I was beyond excited to work with my newest found material, a rhyolite from Topaz Mountain, in Juab Country, Utah. This time rather than choosing a handful of very large rock samples (to insure relative material consistency), I instead went to a wash and filled up a 5 gallon bucket with very fine material the size of course sand. My reasoning this time was that consistency is completely relative, and as long as I get materials from the same spots, it doesn’t matter – and I can grab material that has already been 99% processed for me. In the end I think this worked out, because I was able to run 5 gallons of sand through our ball mill with 2x 1 gal. ball mill jars in 10 batches. But I’m getting a bit ahead of myself, because I think it’s important to test fire a material before you go through the trouble of ball milling. So my new first step in dealing with materials (after identification of course) is to take a small chunk, put it in a small dish, and fire to cone 10 in reduction. Since this is my primary temperature range, that’s it, if there are chances I’ll also put similar samples into cone 6 oxidation as well as an oilspot firing schedule, which is about cone 12 oxidation. Here was the result at cone 10, in reduction:
Looks a lot like a fired chunk of granite or feldspar. Onwards with the milling!
Someone asked me about my process for ball milling, and here it is: Fill a 1 gal ball mill jar 1/3 with mixed sized media (approx 50% 1/4″ balls, 25% 1/2″ balls, 25% 1″ balls) then fill the jar with 1/2 gallon of water, then fill the the rest of the container up with material until it’s about 2/3 full.) If I had more containers I wouldn’t exceed filling the jar 1/2 way, but my circumstances are what they are, and I haven’t needed to change anything yet, such as it is.
In reduction, this rhyolite material was surprisingly similar to my ice crackle glaze. I think with very little modification (a small addition of clay, bone ash, and maybe a bit of frit) I’m nearly positive this will look and feel like a Kuan, ice crackle glaze.
Once I had all of my material milled, I let it sit overnight and then drained off the excess water, leaving me with a glaze slurry with an SPG of 1.58 (That’s 79g of material in a 50cc syringe). That’s only important if you want to know how much material you have per given volume. Since I was going to blend this with a basalt material that was also in solution, I needed this info. After taking the SPG of my basalt material, which happened to be 1.54, I did a simple line blend. On both sides are the materials by themselves, in the middle a 50/50, and on the left and right middle 25/75.
Pretty interesting results, I think. The big surprise was how sweet the 25% Basalt and 75% Rhyolite mix came out.
Finally, because I was looking for an oilspot/tenmoku type glaze with this research, I should also detail my firing schedule. Here’s my current Blaauw gas kiln firing schedule:
|0||time_temp 00:00 5|
|1||time_temp 01:30 200|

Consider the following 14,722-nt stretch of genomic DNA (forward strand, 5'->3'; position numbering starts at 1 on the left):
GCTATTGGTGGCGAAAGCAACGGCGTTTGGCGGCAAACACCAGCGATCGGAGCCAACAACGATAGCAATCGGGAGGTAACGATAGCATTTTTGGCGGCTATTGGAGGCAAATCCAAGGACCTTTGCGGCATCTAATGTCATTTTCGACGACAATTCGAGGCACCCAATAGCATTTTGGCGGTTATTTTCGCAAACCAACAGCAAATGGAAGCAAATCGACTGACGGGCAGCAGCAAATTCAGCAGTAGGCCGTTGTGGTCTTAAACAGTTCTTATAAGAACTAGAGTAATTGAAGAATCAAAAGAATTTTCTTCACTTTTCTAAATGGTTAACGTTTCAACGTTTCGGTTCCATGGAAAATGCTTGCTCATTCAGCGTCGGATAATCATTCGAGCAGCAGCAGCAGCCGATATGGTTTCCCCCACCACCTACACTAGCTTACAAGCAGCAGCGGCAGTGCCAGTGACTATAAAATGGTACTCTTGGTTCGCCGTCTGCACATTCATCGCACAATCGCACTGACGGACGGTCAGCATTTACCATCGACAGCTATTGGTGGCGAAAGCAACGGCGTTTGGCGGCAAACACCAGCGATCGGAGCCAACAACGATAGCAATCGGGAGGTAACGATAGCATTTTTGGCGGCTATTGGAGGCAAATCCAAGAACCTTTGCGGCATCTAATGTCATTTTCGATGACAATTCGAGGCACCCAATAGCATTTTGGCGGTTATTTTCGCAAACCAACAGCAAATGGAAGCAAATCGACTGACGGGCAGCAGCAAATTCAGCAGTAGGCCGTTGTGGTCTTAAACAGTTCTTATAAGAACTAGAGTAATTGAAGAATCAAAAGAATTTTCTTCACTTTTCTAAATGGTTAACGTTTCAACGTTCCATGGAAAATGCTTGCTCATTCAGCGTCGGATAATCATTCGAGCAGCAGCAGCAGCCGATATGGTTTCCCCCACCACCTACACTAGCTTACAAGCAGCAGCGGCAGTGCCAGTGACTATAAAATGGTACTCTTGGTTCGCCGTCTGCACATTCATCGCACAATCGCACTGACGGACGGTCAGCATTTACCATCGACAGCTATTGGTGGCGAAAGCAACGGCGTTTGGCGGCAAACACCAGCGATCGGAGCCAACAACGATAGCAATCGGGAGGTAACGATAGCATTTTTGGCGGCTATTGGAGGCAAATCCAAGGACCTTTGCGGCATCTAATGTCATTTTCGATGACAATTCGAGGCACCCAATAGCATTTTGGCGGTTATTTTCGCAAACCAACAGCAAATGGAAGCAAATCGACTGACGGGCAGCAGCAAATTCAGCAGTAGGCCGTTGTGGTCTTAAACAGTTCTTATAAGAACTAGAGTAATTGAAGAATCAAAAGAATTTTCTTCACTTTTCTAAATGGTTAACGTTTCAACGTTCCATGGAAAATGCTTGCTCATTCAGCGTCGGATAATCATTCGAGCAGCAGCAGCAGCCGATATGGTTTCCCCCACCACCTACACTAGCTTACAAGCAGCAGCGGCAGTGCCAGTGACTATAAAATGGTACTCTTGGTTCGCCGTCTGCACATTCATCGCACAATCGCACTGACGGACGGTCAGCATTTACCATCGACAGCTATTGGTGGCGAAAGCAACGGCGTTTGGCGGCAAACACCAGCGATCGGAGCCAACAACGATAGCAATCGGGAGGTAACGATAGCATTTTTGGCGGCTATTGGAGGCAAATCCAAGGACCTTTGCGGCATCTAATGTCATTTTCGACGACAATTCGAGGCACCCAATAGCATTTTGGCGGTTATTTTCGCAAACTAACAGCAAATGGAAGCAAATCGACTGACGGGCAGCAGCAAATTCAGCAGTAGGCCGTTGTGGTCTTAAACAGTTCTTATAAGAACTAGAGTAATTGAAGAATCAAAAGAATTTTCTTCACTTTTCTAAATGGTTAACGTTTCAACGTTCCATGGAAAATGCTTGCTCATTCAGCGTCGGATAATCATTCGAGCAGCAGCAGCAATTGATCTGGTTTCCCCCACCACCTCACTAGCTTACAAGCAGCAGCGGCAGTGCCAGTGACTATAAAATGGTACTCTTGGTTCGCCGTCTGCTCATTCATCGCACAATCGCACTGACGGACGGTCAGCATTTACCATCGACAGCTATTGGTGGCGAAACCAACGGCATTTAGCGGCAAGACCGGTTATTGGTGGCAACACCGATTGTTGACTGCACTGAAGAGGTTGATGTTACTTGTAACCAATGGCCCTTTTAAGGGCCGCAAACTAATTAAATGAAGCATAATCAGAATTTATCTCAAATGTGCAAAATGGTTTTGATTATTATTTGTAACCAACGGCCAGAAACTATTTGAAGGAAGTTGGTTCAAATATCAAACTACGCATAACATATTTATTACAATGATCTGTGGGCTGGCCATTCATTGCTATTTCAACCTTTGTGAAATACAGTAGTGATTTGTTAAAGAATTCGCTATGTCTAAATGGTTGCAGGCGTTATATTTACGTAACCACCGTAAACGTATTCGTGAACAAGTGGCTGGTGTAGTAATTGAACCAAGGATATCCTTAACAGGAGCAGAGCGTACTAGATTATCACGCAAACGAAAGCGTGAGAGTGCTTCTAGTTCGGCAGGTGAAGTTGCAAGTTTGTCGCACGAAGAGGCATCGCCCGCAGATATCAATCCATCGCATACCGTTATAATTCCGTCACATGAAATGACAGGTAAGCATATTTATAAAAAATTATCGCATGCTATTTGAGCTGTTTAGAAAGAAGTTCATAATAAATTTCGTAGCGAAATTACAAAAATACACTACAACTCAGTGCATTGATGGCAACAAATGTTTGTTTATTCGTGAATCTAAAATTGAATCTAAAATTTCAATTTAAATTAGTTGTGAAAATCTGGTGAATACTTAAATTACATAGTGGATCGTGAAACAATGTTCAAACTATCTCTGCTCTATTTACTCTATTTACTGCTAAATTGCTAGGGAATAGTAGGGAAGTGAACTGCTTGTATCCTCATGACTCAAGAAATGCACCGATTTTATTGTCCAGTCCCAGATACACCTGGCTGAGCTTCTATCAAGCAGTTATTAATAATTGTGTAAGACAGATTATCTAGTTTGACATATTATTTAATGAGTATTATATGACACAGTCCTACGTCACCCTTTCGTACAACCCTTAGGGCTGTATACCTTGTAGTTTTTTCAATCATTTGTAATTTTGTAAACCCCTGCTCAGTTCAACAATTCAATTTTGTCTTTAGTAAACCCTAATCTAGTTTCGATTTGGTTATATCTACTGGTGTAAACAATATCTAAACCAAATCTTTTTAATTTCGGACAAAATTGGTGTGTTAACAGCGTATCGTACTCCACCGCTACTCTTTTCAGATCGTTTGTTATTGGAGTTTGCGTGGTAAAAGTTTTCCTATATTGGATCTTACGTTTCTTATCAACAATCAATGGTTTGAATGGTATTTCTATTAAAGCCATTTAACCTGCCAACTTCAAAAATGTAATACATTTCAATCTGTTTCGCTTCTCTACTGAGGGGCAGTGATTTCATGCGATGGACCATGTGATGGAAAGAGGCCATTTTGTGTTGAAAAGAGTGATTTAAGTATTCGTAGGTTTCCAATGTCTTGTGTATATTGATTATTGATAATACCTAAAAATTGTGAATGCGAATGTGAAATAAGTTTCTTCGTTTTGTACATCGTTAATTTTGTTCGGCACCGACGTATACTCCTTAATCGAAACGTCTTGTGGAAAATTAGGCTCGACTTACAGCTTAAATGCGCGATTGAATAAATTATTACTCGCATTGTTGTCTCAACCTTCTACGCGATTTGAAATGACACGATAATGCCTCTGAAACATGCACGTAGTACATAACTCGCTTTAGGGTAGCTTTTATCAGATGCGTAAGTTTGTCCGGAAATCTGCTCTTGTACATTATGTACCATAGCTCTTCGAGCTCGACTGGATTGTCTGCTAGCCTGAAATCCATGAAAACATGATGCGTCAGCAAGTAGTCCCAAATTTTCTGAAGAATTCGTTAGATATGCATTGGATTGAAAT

|2||time_temp 07:00 1160|
|3||time_temp 01:30 1200|
|4||time_temp 01:00 1220|
|5||time_temp 02:00 1230|
|6||time_temp 01:15 1252|
|8||time_temp 00:08 1252|
|10||time_temp 00:30 1220|
|11||time_temp 01:30 1200|
|13||time_temp 02:00 1000|
|14||time_temp 02:00 800|
|15||time_temp 02:00 700|
|16||time_temp 02:00 500|
|17||time_temp 02:00 300|
|18||time_temp 02:00 50|
|19||time_temp 04:00 50|
Blaauw kilns have the capability of firing in extremely oxidized conditions – blowing in somewhere to the tune of double the amount of air needed for complete combustion. The default, and maximum air value is 200. An neutral flame is around 100, and a smoky reduction is something like a 70.
Basically, this program fires up to cone 6 in about 9 hours, and then goes slowly up to 1252C, reduces for 8 minutes, and then goes back to oxidation, drops to 1220 over the course of 30 minutes, then drops to 1200 over the course of an hour and a half. I’m still very much tweaking this schedule, which works very well for some glazes, and not so much for others.
A few weeks ago the USU Mineralogy class took an overnight field trip to Topaz Mountain in Juab County, Utah. This location is known for an abundance of semi-precious gemstone, namely a champagne colored topaz, opal, and red beryl. Unfortunately, the topaz loses its color after exposure to UV radiation (sunlight) so the gemstones, although beautiful, aren’t super valuable.
Of more interest to me, of course, was the rhyolite material itself. After working quite a bit with the ultramafic (high in magnesium and iron) basalts from the Snake River Plain in Idaho, I was coming to the conclusion that I needed to add in silica and alumina to stabilize this glaze and keep it from flowing off of my pots as well as having a nice and glossy glaze surface. Quite by luck, I was in the perfect spot to find a material that was precisely what I needed to mix together with my basalt material to get something interesting.
In the end, I had a lot of fun busting open rocks and attacking the rhyolite outcrops with a 5 pound sledge. I took some pictures of some of the coolest, and largest topaz pockets, which are referred to as “vugs”. At the end of the day I filled up a 5 gallon bucket with this material and brought it back to the studio to go straight into the ball mill. More on the results in a later post!